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View Full Version : Nvidia G80 (NV50) has around 500 million transistors


NV55
June 13th 06, 11:21 PM
http://www.beyond3d.com/forum/showthread.php?t=28551&page=9


QUOTE:

.................................................. .................................................. .................................
"Some G80 details from a JP Morgan investor conference on 5/24. It is ~
500 million transistors and will be done when its done, but they are
shooting for Septemberish."
.................................................. .................................................. .................................

nv55
June 14th 06, 05:57 AM
further proof that G80 / NV50 has over half a billion transistors


http://www.beyond3d.com/forum/showthread.php?p=775737#post775737


Q: When's your next gen part?


Mike Hara, VP Investor Relations on 5/24/2006:

A: "Well, you know GPUs are getting so large and so complex the timing
of it is almost one of those things that the timing of it is 'it comes
out when it comes out'. . .as much as you try to plan it for a certain
event it really is on a schedule that says 'when it's done it's done'.
.. .now the reason why that works, at least for the high-end. . .the
first high-end gpu that comes out. . .is because it is going to get
purchased by enthusiasts who really don't care if it is Christmas, the
middle of summer, or spring. If it has a discernible advantage over the
last gpu, they'll buy it. So our schedule right now on the next
generation GeForce [Hmm, that's the first time we've heard them confirm
it is still 'GeForce'?] is going to be second half, and the objective
is to hit it for 'back to school'. But fundamentally we're really just
targeting second half. Which means that the current GeForce 7 family,
with the exception of the high-end, is really the family you're going
to see in the back to school cycle. [So what I got out of that: if next
spin goes well, they hit 'back to school' for a high-end part. If not,
it'll be later. And no full family simultaneous launch.] But this one
is. . .we kind of describe it inside the company as. . . 'this is
probably the biggest architectural change in the company's history from
one generation to the next' [Hmm!] I'll give you a little bit of
insight. . .this device is going to be over half a billion transistors
large. It will, without doubt, be the most complex device being built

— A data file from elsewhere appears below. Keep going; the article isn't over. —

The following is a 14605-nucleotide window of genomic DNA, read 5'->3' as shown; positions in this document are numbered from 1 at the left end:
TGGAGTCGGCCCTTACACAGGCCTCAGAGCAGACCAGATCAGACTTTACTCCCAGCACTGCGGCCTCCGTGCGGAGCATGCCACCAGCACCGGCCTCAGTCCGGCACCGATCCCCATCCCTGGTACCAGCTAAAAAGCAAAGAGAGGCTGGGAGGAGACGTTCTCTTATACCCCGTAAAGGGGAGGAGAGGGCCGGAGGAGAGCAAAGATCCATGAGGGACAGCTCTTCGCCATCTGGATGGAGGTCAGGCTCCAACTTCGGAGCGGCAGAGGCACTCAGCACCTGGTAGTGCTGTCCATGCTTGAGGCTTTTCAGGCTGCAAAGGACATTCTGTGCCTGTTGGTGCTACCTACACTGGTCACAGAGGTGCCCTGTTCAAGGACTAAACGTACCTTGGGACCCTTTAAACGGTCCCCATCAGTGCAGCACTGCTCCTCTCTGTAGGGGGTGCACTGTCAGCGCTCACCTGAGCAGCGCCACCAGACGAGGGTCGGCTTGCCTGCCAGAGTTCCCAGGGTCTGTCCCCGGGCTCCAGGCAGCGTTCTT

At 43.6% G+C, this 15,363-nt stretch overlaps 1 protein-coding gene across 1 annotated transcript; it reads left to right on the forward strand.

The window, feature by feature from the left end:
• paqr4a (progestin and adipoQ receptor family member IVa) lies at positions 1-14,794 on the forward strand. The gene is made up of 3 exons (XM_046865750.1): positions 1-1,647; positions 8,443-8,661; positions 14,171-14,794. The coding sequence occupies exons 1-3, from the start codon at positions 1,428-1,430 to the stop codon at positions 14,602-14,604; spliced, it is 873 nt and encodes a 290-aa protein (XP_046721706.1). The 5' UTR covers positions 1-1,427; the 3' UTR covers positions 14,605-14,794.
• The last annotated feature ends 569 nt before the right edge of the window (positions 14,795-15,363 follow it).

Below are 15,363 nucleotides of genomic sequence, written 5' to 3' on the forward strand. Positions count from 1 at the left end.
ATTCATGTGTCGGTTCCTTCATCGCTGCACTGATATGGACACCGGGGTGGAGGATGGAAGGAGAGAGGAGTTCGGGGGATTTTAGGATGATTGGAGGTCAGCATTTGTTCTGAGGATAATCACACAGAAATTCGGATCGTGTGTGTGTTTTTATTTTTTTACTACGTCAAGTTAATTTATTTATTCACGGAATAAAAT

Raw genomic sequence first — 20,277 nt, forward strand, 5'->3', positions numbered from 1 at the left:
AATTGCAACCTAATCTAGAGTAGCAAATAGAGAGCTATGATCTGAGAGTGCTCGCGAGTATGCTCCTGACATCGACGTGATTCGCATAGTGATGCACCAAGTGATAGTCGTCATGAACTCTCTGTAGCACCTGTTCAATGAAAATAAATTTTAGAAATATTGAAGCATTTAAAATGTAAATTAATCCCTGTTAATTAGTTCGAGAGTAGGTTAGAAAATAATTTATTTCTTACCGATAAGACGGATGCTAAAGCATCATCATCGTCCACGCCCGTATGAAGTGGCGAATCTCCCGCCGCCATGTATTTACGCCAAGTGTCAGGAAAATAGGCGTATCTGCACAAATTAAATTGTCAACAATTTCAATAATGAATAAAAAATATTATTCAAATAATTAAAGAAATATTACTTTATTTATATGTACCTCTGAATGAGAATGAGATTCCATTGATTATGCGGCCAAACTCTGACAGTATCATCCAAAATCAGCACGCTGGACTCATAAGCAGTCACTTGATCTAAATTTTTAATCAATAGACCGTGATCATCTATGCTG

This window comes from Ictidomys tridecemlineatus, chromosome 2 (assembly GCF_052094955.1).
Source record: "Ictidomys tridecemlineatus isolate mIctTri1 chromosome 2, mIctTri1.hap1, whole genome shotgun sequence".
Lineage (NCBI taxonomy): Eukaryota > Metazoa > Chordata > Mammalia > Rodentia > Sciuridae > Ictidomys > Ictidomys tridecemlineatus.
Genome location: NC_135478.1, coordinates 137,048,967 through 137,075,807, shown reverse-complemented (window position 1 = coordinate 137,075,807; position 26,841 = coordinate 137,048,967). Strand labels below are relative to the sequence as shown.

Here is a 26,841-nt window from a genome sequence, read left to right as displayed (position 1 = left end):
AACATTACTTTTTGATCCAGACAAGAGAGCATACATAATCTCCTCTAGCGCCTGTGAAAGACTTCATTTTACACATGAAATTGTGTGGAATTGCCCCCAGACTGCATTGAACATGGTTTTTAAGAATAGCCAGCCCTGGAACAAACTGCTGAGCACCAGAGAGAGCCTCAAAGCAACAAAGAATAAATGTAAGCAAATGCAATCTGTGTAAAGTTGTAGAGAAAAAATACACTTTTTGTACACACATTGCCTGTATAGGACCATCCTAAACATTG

in the semi-conductor business today. So the current schedule right now
is to have it in the second half. And we'll do typical, which is a
'hard launch', which means we'll launch it when it's actually available
in retail."


__________________________________________________

AUDIO: http://www.megaupload.com/?d=ZRUFCLGL

Lorenzo Sandini
June 14th 06, 10:30 AM
> large. It will, without doubt, be the most complex device being built
> in the semi-conductor business today. ...

.... and one of the most expensive probably. Be ready to sell one kidney
and one cornea for the basic model, half your liver and some skin on top
of that for the crunchy version.

Lorenzo

Big Bird
June 14th 06, 12:00 PM
Lorenzo Sandini wrote:
>
>> large. It will, without doubt, be the most complex device being built
>> in the semi-conductor business today. ...
>
>
> ... and one of the most expensive probably. Be ready to sell one kidney
> and one cornea for the basic model, half your liver and some skin on top
> of that for the crunchy version.
>
> Lorenzo

theres no point making something that no one can afford.
It will cost probably the same as the 7900GTX did at release time.

Lorenzo Sandini
June 14th 06, 02:59 PM
Big Bird wrote:
> Lorenzo Sandini wrote:
>>
>>> large. It will, without doubt, be the most complex device being built
>>> in the semi-conductor business today. ...
>>
>>
>> ... and one of the most expensive probably. Be ready to sell one
>> kidney and one cornea for the basic model, half your liver and some
>> skin on top of that for the crunchy version.
>>
>> Lorenzo
>
> theres no point making something that no one can afford.
> It will cost probably the same as the 7900GTX did at release time.